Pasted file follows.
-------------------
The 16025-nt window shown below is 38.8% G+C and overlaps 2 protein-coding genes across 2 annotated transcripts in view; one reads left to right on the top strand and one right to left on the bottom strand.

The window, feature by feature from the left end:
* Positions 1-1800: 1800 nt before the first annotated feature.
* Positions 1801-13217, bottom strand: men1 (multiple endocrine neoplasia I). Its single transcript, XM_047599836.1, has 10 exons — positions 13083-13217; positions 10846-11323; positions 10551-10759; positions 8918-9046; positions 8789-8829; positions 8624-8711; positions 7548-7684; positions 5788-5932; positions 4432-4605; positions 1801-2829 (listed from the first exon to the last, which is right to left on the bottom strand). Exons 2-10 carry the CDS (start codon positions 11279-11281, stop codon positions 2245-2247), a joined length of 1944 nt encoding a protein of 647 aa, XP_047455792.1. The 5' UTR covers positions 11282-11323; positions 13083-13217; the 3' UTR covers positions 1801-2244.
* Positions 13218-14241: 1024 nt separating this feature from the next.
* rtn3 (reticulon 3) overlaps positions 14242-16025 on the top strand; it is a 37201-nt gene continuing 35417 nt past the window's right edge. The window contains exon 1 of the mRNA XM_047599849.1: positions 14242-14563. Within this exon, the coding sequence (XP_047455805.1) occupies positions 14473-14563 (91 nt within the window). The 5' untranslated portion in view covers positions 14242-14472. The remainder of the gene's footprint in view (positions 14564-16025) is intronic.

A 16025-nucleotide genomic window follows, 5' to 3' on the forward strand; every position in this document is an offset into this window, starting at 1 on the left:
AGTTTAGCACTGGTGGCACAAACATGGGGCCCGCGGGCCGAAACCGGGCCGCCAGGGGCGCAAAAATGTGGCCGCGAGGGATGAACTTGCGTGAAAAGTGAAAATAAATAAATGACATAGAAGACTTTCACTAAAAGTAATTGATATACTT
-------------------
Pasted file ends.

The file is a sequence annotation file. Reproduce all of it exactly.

The 16025-nt window shown below is 38.8% G+C and overlaps 2 protein-coding genes across 2 annotated transcripts in view; one reads left to right on the top strand and one right to left on the bottom strand.

The window, feature by feature from the left end:
* Positions 1-1800: 1800 nt before the first annotated feature.
* Positions 1801-13217, bottom strand: men1 (multiple endocrine neoplasia I). Its single transcript, XM_047599836.1, has 10 exons — positions 13083-13217; positions 10846-11323; positions 10551-10759; positions 8918-9046; positions 8789-8829; positions 8624-8711; positions 7548-7684; positions 5788-5932; positions 4432-4605; positions 1801-2829 (listed from the first exon to the last, which is right to left on the bottom strand). Exons 2-10 carry the CDS (start codon positions 11279-11281, stop codon positions 2245-2247), a joined length of 1944 nt encoding a protein of 647 aa, XP_047455792.1. The 5' UTR covers positions 11282-11323; positions 13083-13217; the 3' UTR covers positions 1801-2244.
* Positions 13218-14241: 1024 nt separating this feature from the next.
* rtn3 (reticulon 3) overlaps positions 14242-16025 on the top strand; it is a 37201-nt gene continuing 35417 nt past the window's right edge. The window contains exon 1 of the mRNA XM_047599849.1: positions 14242-14563. Within this exon, the coding sequence (XP_047455805.1) occupies positions 14473-14563 (91 nt within the window). The 5' untranslated portion in view covers positions 14242-14472. The remainder of the gene's footprint in view (positions 14564-16025) is intronic.

A 16025-nucleotide genomic window follows, 5' to 3' on the forward strand; every position in this document is an offset into this window, starting at 1 on the left:
AGTTTAGCACTGGTGGCACAAACATGGGGCCCGCGGGCCGAAACCGGGCCGCCAGGGGCGCAAAAATGTGGCCGCGAGGGATGAACTTGCGTGAAAAGTGAAAATAAATAAATGACATAGAAGACTTTCACTAAAAGTAATTGATATACTT